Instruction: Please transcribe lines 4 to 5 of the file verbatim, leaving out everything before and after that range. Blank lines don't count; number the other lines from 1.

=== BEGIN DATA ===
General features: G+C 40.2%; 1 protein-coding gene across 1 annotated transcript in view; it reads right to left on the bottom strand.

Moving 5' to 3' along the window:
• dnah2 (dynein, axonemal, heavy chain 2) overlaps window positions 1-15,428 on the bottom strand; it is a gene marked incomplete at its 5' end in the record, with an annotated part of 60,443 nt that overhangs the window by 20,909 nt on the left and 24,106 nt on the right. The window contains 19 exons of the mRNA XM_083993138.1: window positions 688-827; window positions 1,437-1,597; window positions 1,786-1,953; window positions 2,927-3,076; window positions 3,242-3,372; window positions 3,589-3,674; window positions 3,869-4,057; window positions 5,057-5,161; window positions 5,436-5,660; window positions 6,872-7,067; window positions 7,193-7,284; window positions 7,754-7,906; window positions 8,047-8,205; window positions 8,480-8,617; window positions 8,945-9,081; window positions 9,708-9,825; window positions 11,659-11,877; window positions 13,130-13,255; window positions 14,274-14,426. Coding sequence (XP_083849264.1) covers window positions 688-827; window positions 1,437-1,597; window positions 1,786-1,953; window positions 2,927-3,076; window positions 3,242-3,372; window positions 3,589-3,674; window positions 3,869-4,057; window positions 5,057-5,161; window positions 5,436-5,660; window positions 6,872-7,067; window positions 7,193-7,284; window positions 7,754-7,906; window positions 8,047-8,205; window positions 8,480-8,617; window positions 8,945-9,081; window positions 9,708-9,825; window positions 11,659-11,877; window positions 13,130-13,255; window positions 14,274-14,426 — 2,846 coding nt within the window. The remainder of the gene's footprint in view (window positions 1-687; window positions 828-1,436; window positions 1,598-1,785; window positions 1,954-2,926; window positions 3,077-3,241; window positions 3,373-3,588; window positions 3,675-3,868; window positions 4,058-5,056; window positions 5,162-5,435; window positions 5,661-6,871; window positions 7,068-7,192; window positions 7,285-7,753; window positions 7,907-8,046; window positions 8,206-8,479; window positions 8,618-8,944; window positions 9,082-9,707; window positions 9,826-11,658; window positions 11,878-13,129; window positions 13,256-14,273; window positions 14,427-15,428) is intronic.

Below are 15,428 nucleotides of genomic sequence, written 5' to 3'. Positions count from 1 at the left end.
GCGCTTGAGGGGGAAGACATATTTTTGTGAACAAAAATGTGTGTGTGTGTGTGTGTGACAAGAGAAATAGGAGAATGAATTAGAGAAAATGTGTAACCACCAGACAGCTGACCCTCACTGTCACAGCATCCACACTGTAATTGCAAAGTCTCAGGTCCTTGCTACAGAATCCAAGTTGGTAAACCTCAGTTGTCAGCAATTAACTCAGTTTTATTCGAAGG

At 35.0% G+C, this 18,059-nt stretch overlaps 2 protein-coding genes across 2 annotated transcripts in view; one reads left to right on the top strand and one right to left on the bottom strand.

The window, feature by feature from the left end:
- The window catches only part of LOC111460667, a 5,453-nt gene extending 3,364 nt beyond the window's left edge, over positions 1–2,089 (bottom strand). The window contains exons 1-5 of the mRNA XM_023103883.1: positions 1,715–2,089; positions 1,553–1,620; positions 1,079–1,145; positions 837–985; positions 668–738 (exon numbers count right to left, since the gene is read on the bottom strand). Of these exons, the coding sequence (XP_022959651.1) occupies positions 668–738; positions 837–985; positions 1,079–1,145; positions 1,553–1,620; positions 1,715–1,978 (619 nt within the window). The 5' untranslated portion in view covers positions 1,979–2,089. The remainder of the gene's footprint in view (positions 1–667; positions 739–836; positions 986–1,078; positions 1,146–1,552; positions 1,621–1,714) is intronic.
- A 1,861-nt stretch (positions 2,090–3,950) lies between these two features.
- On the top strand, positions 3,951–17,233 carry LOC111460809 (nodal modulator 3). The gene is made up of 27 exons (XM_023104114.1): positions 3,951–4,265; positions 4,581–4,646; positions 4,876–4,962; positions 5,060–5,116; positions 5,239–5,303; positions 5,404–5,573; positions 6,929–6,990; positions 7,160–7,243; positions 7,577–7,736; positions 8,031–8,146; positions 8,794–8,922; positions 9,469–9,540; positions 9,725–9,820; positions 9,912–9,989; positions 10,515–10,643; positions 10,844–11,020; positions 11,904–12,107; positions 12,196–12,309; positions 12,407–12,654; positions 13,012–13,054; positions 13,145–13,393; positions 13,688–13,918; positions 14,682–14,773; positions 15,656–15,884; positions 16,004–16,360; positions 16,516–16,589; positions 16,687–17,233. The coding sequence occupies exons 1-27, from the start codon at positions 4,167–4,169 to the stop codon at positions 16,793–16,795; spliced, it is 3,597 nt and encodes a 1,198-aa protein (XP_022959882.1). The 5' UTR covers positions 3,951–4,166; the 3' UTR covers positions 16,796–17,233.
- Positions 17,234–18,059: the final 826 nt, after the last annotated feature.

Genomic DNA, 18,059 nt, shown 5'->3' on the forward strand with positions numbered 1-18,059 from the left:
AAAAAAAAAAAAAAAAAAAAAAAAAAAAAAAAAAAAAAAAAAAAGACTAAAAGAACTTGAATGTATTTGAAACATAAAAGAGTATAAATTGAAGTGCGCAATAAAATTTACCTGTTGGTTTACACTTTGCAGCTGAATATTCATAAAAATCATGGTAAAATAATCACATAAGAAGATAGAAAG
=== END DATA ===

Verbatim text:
Below are 15,428 nucleotides of genomic sequence, written 5' to 3'. Positions count from 1 at the left end.
GCGCTTGAGGGGGAAGACATATTTTTGTGAACAAAAATGTGTGTGTGTGTGTGTGTGACAAGAGAAATAGGAGAATGAATTAGAGAAAATGTGTAACCACCAGACAGCTGACCCTCACTGTCACAGCATCCACACTGTAATTGCAAAGTCTCAGGTCCTTGCTACAGAATCCAAGTTGGTAAACCTCAGTTGTCAGCAATTAACTCAGTTTTATTCGAAGG